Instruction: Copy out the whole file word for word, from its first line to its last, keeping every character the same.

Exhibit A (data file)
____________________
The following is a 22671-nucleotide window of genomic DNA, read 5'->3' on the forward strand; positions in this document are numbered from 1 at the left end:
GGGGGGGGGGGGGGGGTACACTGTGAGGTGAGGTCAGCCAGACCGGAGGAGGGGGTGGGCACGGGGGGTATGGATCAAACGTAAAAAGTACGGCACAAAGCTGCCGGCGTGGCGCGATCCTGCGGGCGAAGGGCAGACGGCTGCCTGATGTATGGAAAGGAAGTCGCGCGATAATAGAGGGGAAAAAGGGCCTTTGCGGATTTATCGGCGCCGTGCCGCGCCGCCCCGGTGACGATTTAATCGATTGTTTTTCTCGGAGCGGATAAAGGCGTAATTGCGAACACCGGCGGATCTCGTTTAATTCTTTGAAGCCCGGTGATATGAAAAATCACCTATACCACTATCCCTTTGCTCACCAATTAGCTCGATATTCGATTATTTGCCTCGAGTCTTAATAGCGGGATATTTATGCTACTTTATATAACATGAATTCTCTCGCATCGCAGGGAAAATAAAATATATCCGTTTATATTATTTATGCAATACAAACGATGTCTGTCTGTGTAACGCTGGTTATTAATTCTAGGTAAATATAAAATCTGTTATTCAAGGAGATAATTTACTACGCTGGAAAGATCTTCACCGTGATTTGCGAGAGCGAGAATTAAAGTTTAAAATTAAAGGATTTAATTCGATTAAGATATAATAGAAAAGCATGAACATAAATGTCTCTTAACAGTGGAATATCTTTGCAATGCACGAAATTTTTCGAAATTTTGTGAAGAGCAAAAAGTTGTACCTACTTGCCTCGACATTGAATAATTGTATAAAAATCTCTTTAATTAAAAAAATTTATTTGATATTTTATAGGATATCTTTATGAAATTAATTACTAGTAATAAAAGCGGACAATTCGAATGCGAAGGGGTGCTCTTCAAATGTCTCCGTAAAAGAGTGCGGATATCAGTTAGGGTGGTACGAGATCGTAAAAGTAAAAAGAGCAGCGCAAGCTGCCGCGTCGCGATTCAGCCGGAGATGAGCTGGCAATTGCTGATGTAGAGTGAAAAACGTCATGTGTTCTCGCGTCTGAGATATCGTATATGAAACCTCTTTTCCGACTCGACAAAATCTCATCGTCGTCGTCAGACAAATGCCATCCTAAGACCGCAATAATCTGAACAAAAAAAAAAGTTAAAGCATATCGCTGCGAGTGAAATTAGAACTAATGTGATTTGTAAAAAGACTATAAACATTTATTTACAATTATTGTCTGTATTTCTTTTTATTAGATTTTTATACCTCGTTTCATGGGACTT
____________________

The following is a 22671-nucleotide window of genomic DNA, read 5'->3' on the forward strand; positions in this document are numbered from 1 at the left end:
GGGGGGGGGGGGGGGGTACACTGTGAGGTGAGGTCAGCCAGACCGGAGGAGGGGGTGGGCACGGGGGGTATGGATCAAACGTAAAAAGTACGGCACAAAGCTGCCGGCGTGGCGCGATCCTGCGGGCGAAGGGCAGACGGCTGCCTGATGTATGGAAAGGAAGTCGCGCGATAATAGAGGGGAAAAAGGGCCTTTGCGGATTTATCGGCGCCGTGCCGCGCCGCCCCGGTGACGATTTAATCGATTGTTTTTCTCGGAGCGGATAAAGGCGTAATTGCGAACACCGGCGGATCTCGTTTAATTCTTTGAAGCCCGGTGATATGAAAAATCACCTATACCACTATCCCTTTGCTCACCAATTAGCTCGATATTCGATTATTTGCCTCGAGTCTTAATAGCGGGATATTTATGCTACTTTATATAACATGAATTCTCTCGCATCGCAGGGAAAATAAAATATATCCGTTTATATTATTTATGCAATACAAACGATGTCTGTCTGTGTAACGCTGGTTATTAATTCTAGGTAAATATAAAATCTGTTATTCAAGGAGATAATTTACTACGCTGGAAAGATCTTCACCGTGATTTGCGAGAGCGAGAATTAAAGTTTAAAATTAAAGGATTTAATTCGATTAAGATATAATAGAAAAGCATGAACATAAATGTCTCTTAACAGTGGAATATCTTTGCAATGCACGAAATTTTTCGAAATTTTGTGAAGAGCAAAAAGTTGTACCTACTTGCCTCGACATTGAATAATTGTATAAAAATCTCTTTAATTAAAAAAATTTATTTGATATTTTATAGGATATCTTTATGAAATTAATTACTAGTAATAAAAGCGGACAATTCGAATGCGAAGGGGTGCTCTTCAAATGTCTCCGTAAAAGAGTGCGGATATCAGTTAGGGTGGTACGAGATCGTAAAAGTAAAAAGAGCAGCGCAAGCTGCCGCGTCGCGATTCAGCCGGAGATGAGCTGGCAATTGCTGATGTAGAGTGAAAAACGTCATGTGTTCTCGCGTCTGAGATATCGTATATGAAACCTCTTTTCCGACTCGACAAAATCTCATCGTCGTCGTCAGACAAATGCCATCCTAAGACCGCAATAATCTGAACAAAAAAAAAAGTTAAAGCATATCGCTGCGAGTGAAATTAGAACTAATGTGATTTGTAAAAAGACTATAAACATTTATTTACAATTATTGTCTGTATTTCTTTTTATTAGATTTTTATACCTCGTTTCATGGGACTT